Carol F. Jopling, 83, researcher, librarian
Carol F. Jopling, a retired researcher, teacher, anthropologist and librarian, died Oct. 14 of a massive stroke at Suburban Hospital in Bethesda. She was 83.
The former Roland Park and Chestertown resident had been chief librarian for three years at the Smithsonian Tropical Research Institute in Balboa, Panama, at the time of her retirement in 1984.
A resident of Chevy Chase since last year, Mrs. Jopling was a social science reference librarian at the University of Maryland, College Park from 1960 to 1961, and later worked at the Library of Congress.
Her wide-ranging career as a librarian included stints at the Central Intelligence Agency and the U.S. Information Agency. From 1967 to 1969, she was social science bibliographer at the University of Massachusetts Library at Amherst.
In addition to her library work, Mrs. Jopling taught courses on primitive art, American Indian art, pre-Columbian art and anthropology from 1965 to 1976 at American University, Catholic University, University of Massachusetts-Amherst, Harvard University, North Adams (Mass.) State College and Tufts University.
Mrs. Jopling, who also wrote five books and numerous articles, was born Carol Farrington in Louisville, the daughter of a railroader.
Raised in Pasadena, Calif., she received her bachelor's degree in art history from Vassar College in 1938. She received a master's degree in library science in 1960, and a master's degree in anthropology in 1963, both from Catholic University. She received her doctorate in anthropology from the University of Massachusetts-Amherst in 1973.
Her 1940 marriage to Peter White Jopling, an aeronautical engineer, ended in divorce.
At her request, no services are planned.
She is survived by two sons, Morgan W. Jopling of Crofton and John P. Jopling of Needham, Mass.; a daughter, Hannah Jopling of Washington; and five grandchildren.
The Rev. Matthias W. Bott, 85, Methodist minister
The Rev. Matthias Whitfield Bott, retired pastor of Hiss United Methodist Church in Parkville, died Monday from complications of an infection at Greater Baltimore Medical Center in Towson. The Parkville resident was 85.
He had been pastor of Hiss United Methodist Church from 1979 until his retirement in 1984. Earlier, Mr. Bott had been pastor of United Methodist churches in Delta, Pa.; Beltsville; Hampstead and at Northwood-Appold United Methodist Church in Baltimore.
After retiring, Mr. Bott was visitation minister at Catonsville United Methodist Church, and later was grief counselor for the Evans Funeral Chapels in Parkville, Timonium and Bel Air until 1995.
Born in Durham County, England, Mr. Bott immigrated in 1926 to Grafton, W.Va., where he later graduated from high school. He was a 1935 graduate of the Salvation Army Training College and earned his bachelor's and master's degrees in history from the University of West Virginia.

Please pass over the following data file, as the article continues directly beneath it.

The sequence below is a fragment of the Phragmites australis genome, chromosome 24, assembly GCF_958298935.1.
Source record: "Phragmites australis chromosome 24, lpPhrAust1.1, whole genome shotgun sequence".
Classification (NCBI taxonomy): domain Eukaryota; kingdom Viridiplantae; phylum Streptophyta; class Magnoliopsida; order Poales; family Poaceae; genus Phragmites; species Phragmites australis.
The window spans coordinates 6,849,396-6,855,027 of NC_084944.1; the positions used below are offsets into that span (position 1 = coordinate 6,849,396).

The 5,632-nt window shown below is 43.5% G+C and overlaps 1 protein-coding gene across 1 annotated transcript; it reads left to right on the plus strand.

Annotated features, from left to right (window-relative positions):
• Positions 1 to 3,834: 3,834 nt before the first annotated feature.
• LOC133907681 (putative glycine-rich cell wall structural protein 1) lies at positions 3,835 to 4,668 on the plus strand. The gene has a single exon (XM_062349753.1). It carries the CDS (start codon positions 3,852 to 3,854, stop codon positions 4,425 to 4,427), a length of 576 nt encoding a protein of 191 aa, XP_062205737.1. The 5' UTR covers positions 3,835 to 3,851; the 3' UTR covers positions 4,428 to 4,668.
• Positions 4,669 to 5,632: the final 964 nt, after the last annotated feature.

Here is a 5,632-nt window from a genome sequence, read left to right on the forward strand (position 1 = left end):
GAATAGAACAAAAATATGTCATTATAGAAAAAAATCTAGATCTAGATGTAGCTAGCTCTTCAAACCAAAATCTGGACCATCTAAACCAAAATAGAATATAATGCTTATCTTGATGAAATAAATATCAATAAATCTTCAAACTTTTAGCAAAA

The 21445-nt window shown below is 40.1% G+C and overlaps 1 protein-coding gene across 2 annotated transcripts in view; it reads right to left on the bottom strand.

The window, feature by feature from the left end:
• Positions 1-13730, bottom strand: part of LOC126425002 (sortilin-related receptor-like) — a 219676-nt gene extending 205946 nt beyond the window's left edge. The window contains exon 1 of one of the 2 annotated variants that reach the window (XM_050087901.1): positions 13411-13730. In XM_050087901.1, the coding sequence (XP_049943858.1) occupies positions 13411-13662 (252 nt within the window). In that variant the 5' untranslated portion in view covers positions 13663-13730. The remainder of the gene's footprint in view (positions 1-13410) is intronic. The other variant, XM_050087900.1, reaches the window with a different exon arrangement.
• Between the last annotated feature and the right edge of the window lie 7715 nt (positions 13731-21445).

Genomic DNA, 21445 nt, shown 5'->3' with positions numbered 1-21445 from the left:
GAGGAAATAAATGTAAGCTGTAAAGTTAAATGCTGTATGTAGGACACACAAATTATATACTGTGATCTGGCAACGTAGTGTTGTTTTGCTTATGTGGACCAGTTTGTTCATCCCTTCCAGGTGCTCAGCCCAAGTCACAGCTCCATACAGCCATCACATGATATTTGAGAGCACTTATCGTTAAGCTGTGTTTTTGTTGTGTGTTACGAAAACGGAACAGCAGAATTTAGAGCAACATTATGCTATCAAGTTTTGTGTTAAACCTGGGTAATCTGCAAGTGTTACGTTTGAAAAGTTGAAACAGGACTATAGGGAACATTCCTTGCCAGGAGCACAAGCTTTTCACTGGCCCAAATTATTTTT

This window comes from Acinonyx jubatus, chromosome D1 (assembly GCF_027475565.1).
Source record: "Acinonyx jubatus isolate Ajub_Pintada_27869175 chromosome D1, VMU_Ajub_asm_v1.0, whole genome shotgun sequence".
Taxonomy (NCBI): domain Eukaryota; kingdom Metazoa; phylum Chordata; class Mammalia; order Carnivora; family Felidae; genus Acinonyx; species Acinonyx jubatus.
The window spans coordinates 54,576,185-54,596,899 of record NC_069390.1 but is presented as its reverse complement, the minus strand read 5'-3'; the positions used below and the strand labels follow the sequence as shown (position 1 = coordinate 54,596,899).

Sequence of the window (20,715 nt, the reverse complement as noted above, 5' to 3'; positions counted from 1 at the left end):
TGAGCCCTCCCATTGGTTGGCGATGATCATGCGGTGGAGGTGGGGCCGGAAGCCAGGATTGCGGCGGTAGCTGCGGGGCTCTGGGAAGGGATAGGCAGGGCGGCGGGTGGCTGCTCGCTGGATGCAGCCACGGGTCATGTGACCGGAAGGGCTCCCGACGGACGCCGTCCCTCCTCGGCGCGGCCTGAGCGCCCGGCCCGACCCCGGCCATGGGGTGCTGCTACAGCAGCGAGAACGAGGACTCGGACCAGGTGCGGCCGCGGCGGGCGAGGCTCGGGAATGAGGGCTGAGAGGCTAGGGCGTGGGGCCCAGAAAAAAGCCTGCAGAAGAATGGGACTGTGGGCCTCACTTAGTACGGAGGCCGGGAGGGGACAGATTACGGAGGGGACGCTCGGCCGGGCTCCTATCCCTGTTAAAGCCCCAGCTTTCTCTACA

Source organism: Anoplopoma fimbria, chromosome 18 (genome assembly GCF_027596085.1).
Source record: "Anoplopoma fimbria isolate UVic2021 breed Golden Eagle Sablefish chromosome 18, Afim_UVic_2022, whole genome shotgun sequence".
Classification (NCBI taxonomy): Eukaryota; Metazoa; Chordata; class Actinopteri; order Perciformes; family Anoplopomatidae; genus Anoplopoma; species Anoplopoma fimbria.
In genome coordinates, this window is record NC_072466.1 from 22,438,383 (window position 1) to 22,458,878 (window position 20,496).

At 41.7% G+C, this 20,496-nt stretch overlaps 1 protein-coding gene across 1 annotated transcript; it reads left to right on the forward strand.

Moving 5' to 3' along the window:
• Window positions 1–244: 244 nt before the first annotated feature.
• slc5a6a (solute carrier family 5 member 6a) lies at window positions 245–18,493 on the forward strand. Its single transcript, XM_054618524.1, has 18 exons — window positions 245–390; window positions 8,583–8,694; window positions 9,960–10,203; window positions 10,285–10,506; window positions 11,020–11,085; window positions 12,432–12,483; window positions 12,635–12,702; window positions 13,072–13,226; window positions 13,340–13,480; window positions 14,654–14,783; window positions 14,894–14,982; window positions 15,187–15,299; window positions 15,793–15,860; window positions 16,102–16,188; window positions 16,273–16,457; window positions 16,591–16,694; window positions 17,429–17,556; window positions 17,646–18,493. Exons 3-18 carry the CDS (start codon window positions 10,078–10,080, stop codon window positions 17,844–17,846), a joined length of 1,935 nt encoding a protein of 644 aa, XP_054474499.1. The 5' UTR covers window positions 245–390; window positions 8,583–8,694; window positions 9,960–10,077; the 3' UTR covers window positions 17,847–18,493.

He served the Salvation Army in Washington, West Virginia, Virginia and Baltimore before earning his master's degree in theology in 1950 from Westminster Theological Seminary in Westminster.
After receiving his Elders Orders in 1952, he began his ministerial career at Watson United Methodist Church in Fairmont, W.Va.
He had been a member of the Rotary, Kiwanis and Optimist clubs, the Delta-Cardiff Volunteer Fire Co. and the Birmingham Lodge A.F. & A.M. in Beltsville.
Mr. Bott enjoyed playing chess, bowling, archery, woodworking and rug weaving.
Services were held yesterday at Hiss United Methodist Church.
He is survived by his wife of 63 years, the former Elizabeth Jackson; a son, Dr. William K. Bott of Orlando, Fla.; two daughters, Karen J. Bott of Baltimore and Debbie J. Kempson of Waldorf; a brother, Leonard S. Bott of Morgantown, W.Va.; six grandchildren; and a great-grandson. A son, John Robert Bott, died in 1982.
John Marion Wood, 89, school educator, principal
John Marion Wood, retired Baltimore City public school educator and principal, died Monday of a stroke at his Northwest Baltimore home. He was 89.
Mr. Wood, who retired as principal of Joseph C. Briscoe Senior High School in West Baltimore in 1975 after a 40-year career in city public schools, was descended from a family of educators.
Born in Paris, Ky., Mr. Wood was the son of Francis Marion Wood, a prominent educator who was president of Kentucky State College, and Nellie Virgie Hughes Wood, who was head of the college's department of economics.
Francis M. Wood Alternative High School on North Calhoun Street in Baltimore is named for his father.
Mr. Wood was raised in Sugar Hill, the West Baltimore neighborhood, after his father was appointed director of the Baltimore's segregated "Colored Schools" in 1925.
While attending Frederick Douglass Senior High School, from which he graduated in 1929, Mr. Wood acquired the nickname of "Junky," for his habit of retrieving discarded notebooks from trash cans and using the blank pages.